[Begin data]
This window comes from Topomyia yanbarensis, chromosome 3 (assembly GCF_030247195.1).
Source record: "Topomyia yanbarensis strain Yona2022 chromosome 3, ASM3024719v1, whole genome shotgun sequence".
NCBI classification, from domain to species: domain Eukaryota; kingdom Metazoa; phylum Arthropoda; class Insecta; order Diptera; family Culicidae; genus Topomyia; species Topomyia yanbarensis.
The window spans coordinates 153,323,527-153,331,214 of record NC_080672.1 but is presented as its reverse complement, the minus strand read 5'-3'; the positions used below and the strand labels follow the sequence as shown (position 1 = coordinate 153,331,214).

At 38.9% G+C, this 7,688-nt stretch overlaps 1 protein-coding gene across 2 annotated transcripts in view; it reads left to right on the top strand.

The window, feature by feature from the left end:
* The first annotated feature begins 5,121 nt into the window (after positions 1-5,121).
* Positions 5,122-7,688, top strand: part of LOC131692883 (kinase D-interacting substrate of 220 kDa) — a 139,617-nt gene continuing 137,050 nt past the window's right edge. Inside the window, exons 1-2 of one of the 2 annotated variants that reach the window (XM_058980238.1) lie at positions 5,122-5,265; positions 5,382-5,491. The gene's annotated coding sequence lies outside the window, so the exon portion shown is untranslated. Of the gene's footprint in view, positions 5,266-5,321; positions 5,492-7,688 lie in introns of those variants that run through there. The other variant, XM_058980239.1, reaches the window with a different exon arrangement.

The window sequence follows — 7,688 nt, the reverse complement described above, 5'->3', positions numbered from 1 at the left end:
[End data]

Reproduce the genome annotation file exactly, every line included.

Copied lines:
This window comes from Topomyia yanbarensis, chromosome 3 (assembly GCF_030247195.1).
Source record: "Topomyia yanbarensis strain Yona2022 chromosome 3, ASM3024719v1, whole genome shotgun sequence".
NCBI classification, from domain to species: domain Eukaryota; kingdom Metazoa; phylum Arthropoda; class Insecta; order Diptera; family Culicidae; genus Topomyia; species Topomyia yanbarensis.
The window spans coordinates 153,323,527-153,331,214 of record NC_080672.1 but is presented as its reverse complement, the minus strand read 5'-3'; the positions used below and the strand labels follow the sequence as shown (position 1 = coordinate 153,331,214).

At 38.9% G+C, this 7,688-nt stretch overlaps 1 protein-coding gene across 2 annotated transcripts in view; it reads left to right on the top strand.

The window, feature by feature from the left end:
* The first annotated feature begins 5,121 nt into the window (after positions 1-5,121).
* Positions 5,122-7,688, top strand: part of LOC131692883 (kinase D-interacting substrate of 220 kDa) — a 139,617-nt gene continuing 137,050 nt past the window's right edge. Inside the window, exons 1-2 of one of the 2 annotated variants that reach the window (XM_058980238.1) lie at positions 5,122-5,265; positions 5,382-5,491. The gene's annotated coding sequence lies outside the window, so the exon portion shown is untranslated. Of the gene's footprint in view, positions 5,266-5,321; positions 5,492-7,688 lie in introns of those variants that run through there. The other variant, XM_058980239.1, reaches the window with a different exon arrangement.

The window sequence follows — 7,688 nt, the reverse complement described above, 5'->3', positions numbered from 1 at the left end: